11 min read
How many times a day do you search for an answer on Google?
It’s become such a normal reaction that we hardly notice we’re doing it.
If you have a question, chances are Google has the answer.
Not only that, but it will pair you with the best, most accurate answer while giving you access to thousands of other results. Knowing this causes us to trust Google and come back to its search engine again and again.
Since we are commonly searching for products, services, and information on Google, we know other people in our audience are doing the same.
Understanding how search engines work is one of the best investments we can make in our business because many purchases start with a simple search.
When a user comes to Google, they type their search query into the search bar. This is usually a line of keywords or a question that describes what they’re looking for. Google also offers potential search results as the user types their search query so they can get to their results even faster.
By optimizing your SEM (search engine marketing) strategy, you’re able to capture the attention of people who already are interested in what you offer.
Naturally, it’s easier to persuade someone who already has some interest in what we do to buy something than someone who is browsing for other things. This is why search engine marketing is so powerful. By understanding the person’s search intent, Google is able to pair its users with websites (like yours) that will provide relevant answers.
Google primarily does this in two key ways. It uses SEO (search engine optimization) to help us produce organic, unpaid traffic and PPC (pay-per-click) advertising to produce paid, targeted traffic.
Instead of asking yourself if you should use SEO or PPC marketing tactics, you can utilize both in your strategy. They work best when they’re able to work together to accomplish your bigger search engine marketing goals.
Your first decision is to determine how much effort you want to put into each one. Let’s walk through what’s involved in each SEM tactic so you know how to use them to your advantage.
As digital business owners, most of us do the bulk of our marketing and selling online. Optimizing our websites with healthy SEO tactics is one of the best things we can do to build long-term success for our business.
The hard thing about SEO is that your website won’t pop up to the first page of Google overnight. That’s what we’re all shooting for since 75% of visitors choose a result from the first page, but as new entrepreneurs, we can’t expect to publish our website and rank well the next day.
Depending on the competition of the keywords you’re using, meaning how many people are trying to rank on Google for the same terms, it can take years or even decades to build your website to a place where you reach the top of the first page. But don’t let that deter you from focusing on SEO!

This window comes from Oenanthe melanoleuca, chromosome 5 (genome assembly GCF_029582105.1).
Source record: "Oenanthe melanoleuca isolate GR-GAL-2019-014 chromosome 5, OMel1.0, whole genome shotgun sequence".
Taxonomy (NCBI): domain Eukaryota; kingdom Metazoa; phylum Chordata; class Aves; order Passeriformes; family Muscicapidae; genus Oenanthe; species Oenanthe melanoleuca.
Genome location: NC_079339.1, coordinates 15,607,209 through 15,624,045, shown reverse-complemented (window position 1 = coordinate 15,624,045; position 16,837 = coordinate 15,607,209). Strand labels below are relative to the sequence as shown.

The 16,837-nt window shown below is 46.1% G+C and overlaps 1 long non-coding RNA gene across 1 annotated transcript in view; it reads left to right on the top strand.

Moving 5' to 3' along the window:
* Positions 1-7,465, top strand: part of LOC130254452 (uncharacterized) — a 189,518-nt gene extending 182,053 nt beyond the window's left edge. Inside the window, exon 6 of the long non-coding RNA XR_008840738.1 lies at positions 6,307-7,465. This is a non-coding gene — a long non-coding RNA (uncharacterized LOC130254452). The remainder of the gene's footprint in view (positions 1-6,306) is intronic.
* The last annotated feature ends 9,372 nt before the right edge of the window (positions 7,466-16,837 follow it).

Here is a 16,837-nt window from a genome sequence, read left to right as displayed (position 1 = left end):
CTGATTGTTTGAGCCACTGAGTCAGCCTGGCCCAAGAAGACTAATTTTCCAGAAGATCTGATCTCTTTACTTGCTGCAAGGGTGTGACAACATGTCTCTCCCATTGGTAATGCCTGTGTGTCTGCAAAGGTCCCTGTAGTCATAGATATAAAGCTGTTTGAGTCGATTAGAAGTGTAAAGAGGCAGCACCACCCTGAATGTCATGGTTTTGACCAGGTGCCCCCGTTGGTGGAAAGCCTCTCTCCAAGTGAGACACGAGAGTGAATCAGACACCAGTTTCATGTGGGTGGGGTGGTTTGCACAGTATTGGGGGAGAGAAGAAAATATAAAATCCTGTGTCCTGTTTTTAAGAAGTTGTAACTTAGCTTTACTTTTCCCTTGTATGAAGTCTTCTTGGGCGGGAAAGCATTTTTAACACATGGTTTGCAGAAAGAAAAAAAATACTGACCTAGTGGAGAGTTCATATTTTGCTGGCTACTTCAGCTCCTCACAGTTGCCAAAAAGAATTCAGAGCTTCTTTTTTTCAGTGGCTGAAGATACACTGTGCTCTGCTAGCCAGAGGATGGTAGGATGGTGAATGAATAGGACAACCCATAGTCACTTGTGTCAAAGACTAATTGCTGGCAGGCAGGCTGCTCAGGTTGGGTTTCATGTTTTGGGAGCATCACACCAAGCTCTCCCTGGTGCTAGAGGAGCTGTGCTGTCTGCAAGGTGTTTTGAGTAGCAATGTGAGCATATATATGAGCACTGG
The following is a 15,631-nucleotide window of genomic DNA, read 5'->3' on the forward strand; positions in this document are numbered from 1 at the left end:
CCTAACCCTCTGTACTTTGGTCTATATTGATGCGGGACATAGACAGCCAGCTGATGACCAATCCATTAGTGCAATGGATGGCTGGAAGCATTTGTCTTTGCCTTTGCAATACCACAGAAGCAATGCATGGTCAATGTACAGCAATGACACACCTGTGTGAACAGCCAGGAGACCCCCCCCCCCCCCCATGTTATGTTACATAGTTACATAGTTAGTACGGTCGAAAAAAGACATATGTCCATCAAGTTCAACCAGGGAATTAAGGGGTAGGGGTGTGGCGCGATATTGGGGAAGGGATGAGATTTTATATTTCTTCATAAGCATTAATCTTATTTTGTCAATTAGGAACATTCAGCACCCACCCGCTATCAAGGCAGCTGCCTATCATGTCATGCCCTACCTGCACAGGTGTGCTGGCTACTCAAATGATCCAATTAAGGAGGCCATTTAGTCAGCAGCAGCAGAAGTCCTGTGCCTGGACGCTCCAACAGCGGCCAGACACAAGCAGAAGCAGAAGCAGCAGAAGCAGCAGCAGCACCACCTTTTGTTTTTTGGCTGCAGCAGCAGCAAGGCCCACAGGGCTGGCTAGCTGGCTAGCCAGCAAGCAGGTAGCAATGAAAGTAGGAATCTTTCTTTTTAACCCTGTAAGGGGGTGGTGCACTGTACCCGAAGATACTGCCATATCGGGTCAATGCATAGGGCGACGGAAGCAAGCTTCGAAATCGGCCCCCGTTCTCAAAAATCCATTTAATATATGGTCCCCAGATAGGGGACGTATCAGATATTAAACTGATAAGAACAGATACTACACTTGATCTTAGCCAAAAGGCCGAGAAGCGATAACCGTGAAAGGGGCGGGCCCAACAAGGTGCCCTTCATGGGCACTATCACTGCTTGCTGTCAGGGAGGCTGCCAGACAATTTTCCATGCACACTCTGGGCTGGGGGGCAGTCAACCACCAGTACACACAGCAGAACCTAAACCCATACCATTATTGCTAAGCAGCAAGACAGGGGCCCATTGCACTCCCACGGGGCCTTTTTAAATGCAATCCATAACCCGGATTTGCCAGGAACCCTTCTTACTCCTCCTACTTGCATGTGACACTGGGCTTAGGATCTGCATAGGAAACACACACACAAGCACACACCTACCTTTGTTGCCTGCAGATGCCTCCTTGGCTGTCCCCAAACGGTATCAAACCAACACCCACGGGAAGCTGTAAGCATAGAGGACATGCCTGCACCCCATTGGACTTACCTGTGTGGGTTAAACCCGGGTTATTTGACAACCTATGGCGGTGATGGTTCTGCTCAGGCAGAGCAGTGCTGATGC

That’s why we want to stress how important it is to approach SEO from a long-term perspective. While you may have a long road ahead of you before you pop up as a preferred result, there are simple tweaks you can make today to improve your SEO.
The first place to start is by optimizing the headlines, titles, meta descriptions, and image alt tags on your website. This allows you place relevant keywords throughout your website and optimize specific website pages for your intended audience. You can learn more about how to do this inside our in-depth SEO-friendly content article.
Once you’ve optimized your on-page SEO, you can focus on what we call off-page SEO. On-page SEO is characterized by the things you can change on your own website. Off-page SEO, however, is determined by how your website works in relation to other websites.
One of the best ways to start building good off-page SEO is by link building. When you create valuable blog content on your website, other website creators may be interested in linking to your content within their blog posts.
This tells Google that your website is a more trusted source on the topic because other high-quality websites are linking to your website. You can learn more about off-page SEO techniques here.
SEO is a long-term process in itself, so instead of feeling like you have to optimize everything all at once, focus on a few factors at a time so you can see how it affects your search performance. Then you can easily set SEO goals and track them within Google Analytics.
We’ve talked a lot about SEO so far but what about PPC advertising? You might be wondering why you’d want to pay for traffic with PPC ads when you could generate free, organic traffic through SEO.
Remember that SEO is a long-game optimization tactic, so if you’re interested in generating quick sales and gaining customer feedback, PPC ads could be a great option. Also, people who click on PPC ads are more likely to convert and buy from you than people who visit your site organically, so it’s worth looking into.
Even if you’ve never heard of PPC ads before, you’ve definitely seen them on Google. They are usually displayed above the organic search results at the top of the search engine results page (SERP). Google will usually show up to four ads at the top with a green “Ad” box by the URL.
Companies of virtually any size (yes, even solo entrepreneurs!) can use PPC ads to sell their products, services, or convert visitors into email subscribers.